07:10 – McQueen almost loses control. The guy in the glasses allows himself to briefly smile.
09:07 – The ramming begins, as does the shooting.
09:40 – One last touch from McQueen sends the Charger flying into a petrol station, where it explodes in a blaze of fire. Job done.
As I mentioned earlier, ‘Bullitt’, in it’s entireity, is not a very good film, and McQueen’s performance is never fantastic – in the chase sequence he is merely playing himself and having fun (although some of it was, shockingly, performed by a stunt driver). But it’s a joy to watch because Frank Bullitt (yes, that’s his real name) is one of a series of American cops who hide behind their cars (Bullitt) or their guns (Dirty Harry) and who consequently don’t have to say or do much. When a superior confronts them with the results of their rule-bending, they shrug. They aren’t concerned. They do what they like, when they like, and they keep the streets clean. They don’t try to be loud, or brash; they don’t have to drink or smoke too much, and if they do they keep it quiet. They just talk softly and carry a big, fuck-off gun. And good luck to them.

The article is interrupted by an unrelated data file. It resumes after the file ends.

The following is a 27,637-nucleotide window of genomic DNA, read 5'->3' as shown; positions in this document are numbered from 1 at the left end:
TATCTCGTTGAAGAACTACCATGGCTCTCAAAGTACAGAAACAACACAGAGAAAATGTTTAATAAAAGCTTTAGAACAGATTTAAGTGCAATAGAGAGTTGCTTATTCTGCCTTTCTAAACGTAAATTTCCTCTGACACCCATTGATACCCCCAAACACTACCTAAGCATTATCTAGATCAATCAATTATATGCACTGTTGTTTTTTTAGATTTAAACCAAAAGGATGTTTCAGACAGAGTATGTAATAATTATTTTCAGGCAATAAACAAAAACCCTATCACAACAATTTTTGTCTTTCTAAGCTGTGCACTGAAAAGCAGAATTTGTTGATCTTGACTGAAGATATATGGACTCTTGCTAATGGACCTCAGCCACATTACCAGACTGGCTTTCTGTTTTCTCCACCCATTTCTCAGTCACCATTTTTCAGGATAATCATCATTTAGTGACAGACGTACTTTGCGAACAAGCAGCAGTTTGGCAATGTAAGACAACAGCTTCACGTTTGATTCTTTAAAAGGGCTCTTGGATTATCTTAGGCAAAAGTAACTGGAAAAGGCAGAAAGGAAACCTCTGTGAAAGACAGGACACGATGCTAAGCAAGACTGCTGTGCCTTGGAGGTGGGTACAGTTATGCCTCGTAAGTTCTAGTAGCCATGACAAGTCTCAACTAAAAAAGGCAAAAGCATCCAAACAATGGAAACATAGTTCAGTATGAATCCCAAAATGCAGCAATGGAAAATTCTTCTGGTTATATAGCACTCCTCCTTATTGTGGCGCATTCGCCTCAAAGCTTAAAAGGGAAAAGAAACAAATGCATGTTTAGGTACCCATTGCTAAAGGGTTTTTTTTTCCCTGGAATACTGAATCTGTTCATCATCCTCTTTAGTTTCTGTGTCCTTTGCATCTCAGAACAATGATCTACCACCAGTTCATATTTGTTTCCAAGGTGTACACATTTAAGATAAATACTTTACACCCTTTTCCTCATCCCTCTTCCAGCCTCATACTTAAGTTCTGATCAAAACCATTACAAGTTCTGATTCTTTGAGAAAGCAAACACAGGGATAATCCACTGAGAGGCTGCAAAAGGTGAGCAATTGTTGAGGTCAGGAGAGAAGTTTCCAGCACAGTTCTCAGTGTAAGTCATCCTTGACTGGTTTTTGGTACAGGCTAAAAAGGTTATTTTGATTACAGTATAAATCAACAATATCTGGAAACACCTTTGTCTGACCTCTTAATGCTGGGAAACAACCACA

So that’s McQueen covered, but what about Kapuscinski? Ryszard Kapuscinski was a Polish journalist who travelled extensively in Africa and covered the transition to independence of many African states. His most widely available book is probably ‘The Cobra’s Heart’, among other things an exciting story about the perils of life in the wilderness and an interesting description of Idi Amin’s 1971 coup d’etat in Uganda. The book is available in the Penguin ‘Great Journeys’ series, a collection of books I received through the post almost entirely by accident.